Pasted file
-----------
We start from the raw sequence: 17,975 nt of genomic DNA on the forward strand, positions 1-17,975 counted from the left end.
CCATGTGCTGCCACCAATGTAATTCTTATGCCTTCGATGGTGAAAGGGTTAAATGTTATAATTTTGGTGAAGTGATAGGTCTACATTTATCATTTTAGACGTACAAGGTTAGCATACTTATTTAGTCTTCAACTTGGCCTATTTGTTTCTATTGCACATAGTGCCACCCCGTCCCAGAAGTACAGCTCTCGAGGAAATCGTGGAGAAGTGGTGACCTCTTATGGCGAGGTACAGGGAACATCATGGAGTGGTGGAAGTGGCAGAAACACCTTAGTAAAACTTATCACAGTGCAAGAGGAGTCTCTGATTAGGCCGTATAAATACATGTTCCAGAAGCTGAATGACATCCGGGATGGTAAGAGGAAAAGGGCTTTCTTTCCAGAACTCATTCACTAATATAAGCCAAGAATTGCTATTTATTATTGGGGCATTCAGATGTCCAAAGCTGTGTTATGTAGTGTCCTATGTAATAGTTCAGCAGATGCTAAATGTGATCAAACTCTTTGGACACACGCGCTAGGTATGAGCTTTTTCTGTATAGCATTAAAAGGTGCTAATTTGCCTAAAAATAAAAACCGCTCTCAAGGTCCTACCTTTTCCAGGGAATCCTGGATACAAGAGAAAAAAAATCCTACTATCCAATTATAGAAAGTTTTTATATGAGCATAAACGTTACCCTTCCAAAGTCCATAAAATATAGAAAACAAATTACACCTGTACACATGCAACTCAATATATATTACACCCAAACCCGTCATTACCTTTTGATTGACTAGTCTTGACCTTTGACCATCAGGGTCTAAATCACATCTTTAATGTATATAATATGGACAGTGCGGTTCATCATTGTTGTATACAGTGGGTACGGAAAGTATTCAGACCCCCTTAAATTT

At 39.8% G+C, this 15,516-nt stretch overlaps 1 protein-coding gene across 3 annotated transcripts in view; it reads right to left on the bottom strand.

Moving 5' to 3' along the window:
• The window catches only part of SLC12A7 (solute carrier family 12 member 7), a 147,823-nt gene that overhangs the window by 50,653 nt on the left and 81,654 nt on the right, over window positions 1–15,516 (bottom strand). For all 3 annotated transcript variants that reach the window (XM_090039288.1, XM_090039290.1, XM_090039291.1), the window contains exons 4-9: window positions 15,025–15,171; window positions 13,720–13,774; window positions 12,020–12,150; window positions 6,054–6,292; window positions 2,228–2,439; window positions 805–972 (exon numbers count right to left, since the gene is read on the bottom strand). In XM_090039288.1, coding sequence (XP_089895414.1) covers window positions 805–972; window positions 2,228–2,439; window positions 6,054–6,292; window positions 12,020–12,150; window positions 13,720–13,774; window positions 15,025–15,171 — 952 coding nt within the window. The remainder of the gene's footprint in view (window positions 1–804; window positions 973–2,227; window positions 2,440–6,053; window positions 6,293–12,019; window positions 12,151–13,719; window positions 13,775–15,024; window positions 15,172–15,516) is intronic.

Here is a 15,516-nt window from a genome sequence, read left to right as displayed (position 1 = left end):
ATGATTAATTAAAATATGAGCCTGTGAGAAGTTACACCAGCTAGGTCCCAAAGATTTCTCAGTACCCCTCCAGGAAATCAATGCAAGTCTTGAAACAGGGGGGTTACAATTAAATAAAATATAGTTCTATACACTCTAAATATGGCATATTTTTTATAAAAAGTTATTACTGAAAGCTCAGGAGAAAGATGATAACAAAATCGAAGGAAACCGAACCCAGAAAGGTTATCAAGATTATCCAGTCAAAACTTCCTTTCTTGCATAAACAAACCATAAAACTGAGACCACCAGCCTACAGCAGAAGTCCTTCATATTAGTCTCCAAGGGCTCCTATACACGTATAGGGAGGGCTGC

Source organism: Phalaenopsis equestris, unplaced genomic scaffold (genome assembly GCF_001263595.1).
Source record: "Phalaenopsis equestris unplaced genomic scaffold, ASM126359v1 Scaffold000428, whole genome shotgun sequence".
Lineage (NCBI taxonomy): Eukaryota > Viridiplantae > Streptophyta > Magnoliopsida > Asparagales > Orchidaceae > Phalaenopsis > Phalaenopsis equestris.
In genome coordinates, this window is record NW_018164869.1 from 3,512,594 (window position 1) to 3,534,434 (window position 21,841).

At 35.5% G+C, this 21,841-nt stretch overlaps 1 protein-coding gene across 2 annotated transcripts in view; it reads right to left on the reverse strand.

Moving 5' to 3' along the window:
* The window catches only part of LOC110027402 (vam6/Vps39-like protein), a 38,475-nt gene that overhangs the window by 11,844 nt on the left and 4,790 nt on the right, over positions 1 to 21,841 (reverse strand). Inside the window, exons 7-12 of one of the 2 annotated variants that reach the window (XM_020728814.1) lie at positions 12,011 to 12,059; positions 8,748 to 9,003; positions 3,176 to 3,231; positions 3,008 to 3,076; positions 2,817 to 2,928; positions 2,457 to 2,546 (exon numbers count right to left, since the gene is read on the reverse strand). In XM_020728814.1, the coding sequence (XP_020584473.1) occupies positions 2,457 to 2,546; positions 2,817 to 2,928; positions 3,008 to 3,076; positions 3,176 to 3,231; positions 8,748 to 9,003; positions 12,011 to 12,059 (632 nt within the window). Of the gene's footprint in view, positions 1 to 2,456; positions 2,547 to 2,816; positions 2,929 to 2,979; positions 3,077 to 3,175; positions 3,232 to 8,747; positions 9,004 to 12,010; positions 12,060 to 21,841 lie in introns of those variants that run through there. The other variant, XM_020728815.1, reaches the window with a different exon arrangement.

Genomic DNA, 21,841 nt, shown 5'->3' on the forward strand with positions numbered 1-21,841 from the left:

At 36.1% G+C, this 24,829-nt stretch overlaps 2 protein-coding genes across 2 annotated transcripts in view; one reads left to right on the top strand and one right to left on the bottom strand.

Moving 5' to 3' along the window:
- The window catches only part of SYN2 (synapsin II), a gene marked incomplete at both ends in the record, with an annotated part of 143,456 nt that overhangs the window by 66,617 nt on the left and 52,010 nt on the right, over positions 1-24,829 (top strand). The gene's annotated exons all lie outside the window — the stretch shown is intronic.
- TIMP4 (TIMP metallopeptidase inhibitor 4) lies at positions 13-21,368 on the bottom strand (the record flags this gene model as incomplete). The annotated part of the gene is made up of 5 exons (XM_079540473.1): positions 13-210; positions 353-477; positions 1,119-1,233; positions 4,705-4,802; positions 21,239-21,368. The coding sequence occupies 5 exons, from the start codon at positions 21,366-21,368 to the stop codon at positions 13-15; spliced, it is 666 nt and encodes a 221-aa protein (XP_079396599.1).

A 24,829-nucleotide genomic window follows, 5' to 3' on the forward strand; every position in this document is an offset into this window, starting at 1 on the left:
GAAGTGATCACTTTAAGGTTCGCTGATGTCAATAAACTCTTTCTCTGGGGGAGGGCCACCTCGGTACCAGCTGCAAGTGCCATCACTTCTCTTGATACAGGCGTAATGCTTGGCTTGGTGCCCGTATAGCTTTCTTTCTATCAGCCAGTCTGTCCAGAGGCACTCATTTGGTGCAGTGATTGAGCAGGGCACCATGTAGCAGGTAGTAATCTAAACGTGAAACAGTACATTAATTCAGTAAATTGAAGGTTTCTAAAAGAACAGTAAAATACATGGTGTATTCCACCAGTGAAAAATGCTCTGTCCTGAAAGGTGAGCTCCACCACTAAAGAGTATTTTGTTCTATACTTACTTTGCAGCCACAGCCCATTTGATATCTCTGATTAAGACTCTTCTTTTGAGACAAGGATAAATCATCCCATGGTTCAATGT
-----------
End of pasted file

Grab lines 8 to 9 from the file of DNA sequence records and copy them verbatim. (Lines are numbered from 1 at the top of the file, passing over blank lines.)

Source organism: Phalaenopsis equestris, unplaced genomic scaffold (genome assembly GCF_001263595.1).
Source record: "Phalaenopsis equestris unplaced genomic scaffold, ASM126359v1 Scaffold000428, whole genome shotgun sequence".